JOHNNIE CROSS by Terence de Vere White


Email this review


Johnnie Cross was the virginal, 40-ish bachelor who married the 60-ish George Eliot just before she died--and this little literary-curiosity item is a fey, archly leering treatment of that unlikely marriage's bedroom problems. It's 1923, and young writer/narrator Colin happens to meet ""George Eliot's widow,"" old Johnnie Cross, at his London club. Dotty, garrulous Johnnie seems to want to tell Colin the real, unknown story of his brief 1880 marriage to the famous George Eliot. But he's reluctant too, fearful that some snide type (like Lytton Strachey) will misuse this secret material. Slowly, then, in dribs and drabs, Johnnie Tells almost All: how he married George with no intention whatsoever of conjugal relations (""She was taking my mother's place""); how George soon made it clear that she expected a fully operational husband, being herself ""a highly-strung, passionate woman""; and how, on their Venice honeymoon, he faked all sorts of illnesses to cover up his non-interest in sex--especially when his repulsive wife boldly took the seductive initiative. White (My Name is Norval) tries to extract some literary-mystery tension and wry amusement from the familiar, Aspern-Papers-ish premise here--with much ado about Johnnie's secret cache of letters. And there are passages of Johnnie himself lost in private reminiscence, recalling George Eliot's ""sapphist"" admirers, his disastrous encounter with an Italian whore, and other stray bits. But, despite the air of cultivated British irony, this remains a small clinical anecdote--dullishly half-dramatized (quotation marks within quotation marks), rather tasteless, and better encountered in the context of an Eliot biography. (See Phyllis Rose's recent Parallel Lives for a charming rendition of the Eliot/Lewes ""marriage,"" with Cross appearing in a brief epilogue.)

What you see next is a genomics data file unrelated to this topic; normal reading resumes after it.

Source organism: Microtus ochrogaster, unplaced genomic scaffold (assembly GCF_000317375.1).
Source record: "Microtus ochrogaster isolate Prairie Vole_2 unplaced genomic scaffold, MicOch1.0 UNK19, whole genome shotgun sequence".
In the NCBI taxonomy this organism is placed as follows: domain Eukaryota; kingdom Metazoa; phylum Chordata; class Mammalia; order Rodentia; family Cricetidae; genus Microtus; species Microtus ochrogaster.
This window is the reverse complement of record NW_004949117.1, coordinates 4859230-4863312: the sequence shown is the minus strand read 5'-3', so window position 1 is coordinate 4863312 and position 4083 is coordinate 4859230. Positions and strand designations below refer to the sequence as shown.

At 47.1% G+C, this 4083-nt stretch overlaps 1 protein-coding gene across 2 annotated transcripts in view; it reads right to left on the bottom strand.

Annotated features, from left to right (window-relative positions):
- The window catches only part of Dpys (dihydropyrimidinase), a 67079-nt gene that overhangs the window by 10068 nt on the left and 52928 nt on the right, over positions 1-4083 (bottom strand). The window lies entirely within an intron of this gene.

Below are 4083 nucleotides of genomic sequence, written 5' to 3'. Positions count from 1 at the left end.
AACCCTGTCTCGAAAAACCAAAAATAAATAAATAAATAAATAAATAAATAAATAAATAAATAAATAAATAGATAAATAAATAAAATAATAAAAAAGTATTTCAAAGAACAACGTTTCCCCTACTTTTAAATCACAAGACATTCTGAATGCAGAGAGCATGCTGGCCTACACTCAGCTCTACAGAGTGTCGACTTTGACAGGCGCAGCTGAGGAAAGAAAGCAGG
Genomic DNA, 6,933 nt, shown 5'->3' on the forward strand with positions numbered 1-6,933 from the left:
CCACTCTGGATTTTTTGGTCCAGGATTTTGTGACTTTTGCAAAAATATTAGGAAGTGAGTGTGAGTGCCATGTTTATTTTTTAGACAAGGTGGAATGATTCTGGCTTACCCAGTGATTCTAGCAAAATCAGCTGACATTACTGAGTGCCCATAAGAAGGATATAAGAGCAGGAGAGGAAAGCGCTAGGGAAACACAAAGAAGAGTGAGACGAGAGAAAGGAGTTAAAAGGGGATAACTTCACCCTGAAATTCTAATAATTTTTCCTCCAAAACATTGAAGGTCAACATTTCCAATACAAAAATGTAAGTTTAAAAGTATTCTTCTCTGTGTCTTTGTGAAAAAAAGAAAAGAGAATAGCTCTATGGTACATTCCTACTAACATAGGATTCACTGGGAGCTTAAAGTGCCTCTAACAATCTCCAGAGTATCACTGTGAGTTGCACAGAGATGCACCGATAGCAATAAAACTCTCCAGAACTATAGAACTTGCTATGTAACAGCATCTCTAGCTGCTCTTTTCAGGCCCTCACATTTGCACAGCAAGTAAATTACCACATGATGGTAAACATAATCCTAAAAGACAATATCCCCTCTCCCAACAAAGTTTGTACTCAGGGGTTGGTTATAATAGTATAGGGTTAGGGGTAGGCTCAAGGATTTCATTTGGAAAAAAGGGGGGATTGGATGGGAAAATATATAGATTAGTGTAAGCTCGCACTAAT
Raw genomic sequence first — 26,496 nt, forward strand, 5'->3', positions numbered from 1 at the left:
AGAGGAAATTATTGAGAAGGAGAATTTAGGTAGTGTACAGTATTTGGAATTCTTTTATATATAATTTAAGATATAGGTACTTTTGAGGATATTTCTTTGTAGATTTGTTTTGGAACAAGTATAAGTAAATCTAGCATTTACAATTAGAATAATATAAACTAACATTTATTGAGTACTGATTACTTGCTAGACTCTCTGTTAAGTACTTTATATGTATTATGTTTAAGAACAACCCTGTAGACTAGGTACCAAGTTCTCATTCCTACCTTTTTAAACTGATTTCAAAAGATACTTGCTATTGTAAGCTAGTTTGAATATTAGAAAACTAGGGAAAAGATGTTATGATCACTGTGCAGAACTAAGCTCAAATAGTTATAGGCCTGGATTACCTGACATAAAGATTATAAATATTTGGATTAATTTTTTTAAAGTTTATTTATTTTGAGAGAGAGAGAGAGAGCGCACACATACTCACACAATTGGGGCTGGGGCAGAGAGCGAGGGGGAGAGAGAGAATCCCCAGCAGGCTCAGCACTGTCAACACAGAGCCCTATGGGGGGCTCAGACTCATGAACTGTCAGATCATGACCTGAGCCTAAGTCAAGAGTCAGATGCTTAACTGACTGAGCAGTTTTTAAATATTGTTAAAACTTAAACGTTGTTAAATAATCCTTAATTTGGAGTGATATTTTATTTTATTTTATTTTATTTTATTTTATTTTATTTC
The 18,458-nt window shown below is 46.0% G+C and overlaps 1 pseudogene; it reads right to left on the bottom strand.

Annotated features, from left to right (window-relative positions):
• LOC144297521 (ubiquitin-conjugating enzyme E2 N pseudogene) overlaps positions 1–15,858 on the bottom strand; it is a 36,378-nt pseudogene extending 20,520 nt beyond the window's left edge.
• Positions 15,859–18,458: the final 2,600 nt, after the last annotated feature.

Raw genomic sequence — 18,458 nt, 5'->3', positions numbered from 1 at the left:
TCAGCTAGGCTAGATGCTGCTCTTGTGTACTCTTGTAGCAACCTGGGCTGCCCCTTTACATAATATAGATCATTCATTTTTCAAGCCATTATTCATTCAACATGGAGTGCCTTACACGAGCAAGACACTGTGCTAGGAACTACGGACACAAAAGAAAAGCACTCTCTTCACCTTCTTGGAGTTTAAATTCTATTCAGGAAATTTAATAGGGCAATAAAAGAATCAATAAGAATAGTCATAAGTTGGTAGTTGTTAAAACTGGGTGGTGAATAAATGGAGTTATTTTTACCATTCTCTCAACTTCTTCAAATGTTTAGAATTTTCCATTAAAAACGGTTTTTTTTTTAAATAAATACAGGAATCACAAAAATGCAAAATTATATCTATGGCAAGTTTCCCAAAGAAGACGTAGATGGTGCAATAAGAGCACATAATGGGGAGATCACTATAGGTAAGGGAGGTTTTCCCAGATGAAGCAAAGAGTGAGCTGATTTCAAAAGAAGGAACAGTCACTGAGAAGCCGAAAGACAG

Pub Date: Feb. 1st, 1983
Publisher: St. Martin's